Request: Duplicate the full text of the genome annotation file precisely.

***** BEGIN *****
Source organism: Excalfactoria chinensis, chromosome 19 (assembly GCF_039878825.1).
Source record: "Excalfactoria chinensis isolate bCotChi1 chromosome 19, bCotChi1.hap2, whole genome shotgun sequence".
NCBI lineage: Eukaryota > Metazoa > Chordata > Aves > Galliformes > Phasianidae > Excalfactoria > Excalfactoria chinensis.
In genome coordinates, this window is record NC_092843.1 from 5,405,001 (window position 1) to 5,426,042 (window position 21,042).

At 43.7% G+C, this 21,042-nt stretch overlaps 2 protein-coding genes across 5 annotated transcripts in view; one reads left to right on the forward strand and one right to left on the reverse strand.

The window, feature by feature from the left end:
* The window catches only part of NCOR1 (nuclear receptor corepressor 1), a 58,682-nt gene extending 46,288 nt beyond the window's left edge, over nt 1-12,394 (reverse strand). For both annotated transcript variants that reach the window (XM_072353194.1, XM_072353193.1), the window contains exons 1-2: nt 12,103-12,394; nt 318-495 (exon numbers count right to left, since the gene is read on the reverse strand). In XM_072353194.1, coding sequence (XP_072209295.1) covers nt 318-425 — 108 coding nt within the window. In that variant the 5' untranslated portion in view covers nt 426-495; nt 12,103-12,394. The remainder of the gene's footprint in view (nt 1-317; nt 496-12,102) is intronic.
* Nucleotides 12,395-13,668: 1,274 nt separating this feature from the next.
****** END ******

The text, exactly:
Source organism: Excalfactoria chinensis, chromosome 19 (assembly GCF_039878825.1).
Source record: "Excalfactoria chinensis isolate bCotChi1 chromosome 19, bCotChi1.hap2, whole genome shotgun sequence".
NCBI lineage: Eukaryota > Metazoa > Chordata > Aves > Galliformes > Phasianidae > Excalfactoria > Excalfactoria chinensis.
In genome coordinates, this window is record NC_092843.1 from 5,405,001 (window position 1) to 5,426,042 (window position 21,042).

At 43.7% G+C, this 21,042-nt stretch overlaps 2 protein-coding genes across 5 annotated transcripts in view; one reads left to right on the forward strand and one right to left on the reverse strand.

The window, feature by feature from the left end:
* The window catches only part of NCOR1 (nuclear receptor corepressor 1), a 58,682-nt gene extending 46,288 nt beyond the window's left edge, over nt 1-12,394 (reverse strand). For both annotated transcript variants that reach the window (XM_072353194.1, XM_072353193.1), the window contains exons 1-2: nt 12,103-12,394; nt 318-495 (exon numbers count right to left, since the gene is read on the reverse strand). In XM_072353194.1, coding sequence (XP_072209295.1) covers nt 318-425 — 108 coding nt within the window. In that variant the 5' untranslated portion in view covers nt 426-495; nt 12,103-12,394. The remainder of the gene's footprint in view (nt 1-317; nt 496-12,102) is intronic.
* Nucleotides 12,395-13,668: 1,274 nt separating this feature from the next.